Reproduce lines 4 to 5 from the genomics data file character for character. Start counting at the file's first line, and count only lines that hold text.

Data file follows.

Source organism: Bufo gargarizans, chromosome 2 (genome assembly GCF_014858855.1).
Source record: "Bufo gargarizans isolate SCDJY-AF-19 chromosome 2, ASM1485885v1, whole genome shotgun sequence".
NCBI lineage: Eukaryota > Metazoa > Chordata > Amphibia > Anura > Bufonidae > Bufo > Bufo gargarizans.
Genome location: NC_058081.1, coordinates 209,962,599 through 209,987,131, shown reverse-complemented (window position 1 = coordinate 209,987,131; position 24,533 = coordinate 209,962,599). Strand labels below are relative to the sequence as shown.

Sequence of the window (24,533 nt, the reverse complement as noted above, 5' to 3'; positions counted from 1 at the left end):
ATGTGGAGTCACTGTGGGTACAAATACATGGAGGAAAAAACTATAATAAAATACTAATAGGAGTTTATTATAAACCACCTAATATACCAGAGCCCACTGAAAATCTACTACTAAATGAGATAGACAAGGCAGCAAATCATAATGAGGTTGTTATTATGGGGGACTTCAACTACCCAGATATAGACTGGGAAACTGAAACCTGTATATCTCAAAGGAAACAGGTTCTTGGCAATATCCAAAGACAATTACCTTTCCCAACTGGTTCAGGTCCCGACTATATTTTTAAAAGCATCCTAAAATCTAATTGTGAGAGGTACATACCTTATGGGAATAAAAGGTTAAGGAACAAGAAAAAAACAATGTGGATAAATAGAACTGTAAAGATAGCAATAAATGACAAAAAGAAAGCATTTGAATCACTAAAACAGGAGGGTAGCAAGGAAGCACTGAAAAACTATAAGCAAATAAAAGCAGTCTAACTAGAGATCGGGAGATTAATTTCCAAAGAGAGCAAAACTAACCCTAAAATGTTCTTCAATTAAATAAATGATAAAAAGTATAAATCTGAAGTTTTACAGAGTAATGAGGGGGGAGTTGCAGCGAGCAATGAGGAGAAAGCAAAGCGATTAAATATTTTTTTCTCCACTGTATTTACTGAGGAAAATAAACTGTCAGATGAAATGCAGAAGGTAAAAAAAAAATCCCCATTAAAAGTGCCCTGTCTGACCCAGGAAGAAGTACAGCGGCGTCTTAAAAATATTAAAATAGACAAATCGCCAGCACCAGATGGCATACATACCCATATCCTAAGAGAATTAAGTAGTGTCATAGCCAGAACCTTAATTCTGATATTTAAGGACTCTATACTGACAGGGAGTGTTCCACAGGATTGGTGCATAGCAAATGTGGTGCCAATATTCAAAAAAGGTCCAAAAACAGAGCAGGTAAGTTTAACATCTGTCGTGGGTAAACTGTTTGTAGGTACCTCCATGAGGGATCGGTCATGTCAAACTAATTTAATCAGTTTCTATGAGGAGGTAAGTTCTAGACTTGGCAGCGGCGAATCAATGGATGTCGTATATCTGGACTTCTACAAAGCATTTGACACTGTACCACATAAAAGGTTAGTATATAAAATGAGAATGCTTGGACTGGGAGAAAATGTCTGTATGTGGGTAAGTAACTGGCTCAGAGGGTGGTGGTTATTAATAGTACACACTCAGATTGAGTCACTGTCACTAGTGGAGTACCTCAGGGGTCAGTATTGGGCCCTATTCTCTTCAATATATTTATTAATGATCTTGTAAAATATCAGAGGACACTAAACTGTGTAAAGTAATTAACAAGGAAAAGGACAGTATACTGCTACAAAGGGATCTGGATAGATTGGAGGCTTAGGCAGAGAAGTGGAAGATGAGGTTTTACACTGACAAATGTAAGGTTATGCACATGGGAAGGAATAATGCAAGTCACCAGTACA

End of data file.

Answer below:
Genome location: NC_058081.1, coordinates 209,962,599 through 209,987,131, shown reverse-complemented (window position 1 = coordinate 209,987,131; position 24,533 = coordinate 209,962,599). Strand labels below are relative to the sequence as shown.

Sequence of the window (24,533 nt, the reverse complement as noted above, 5' to 3'; positions counted from 1 at the left end):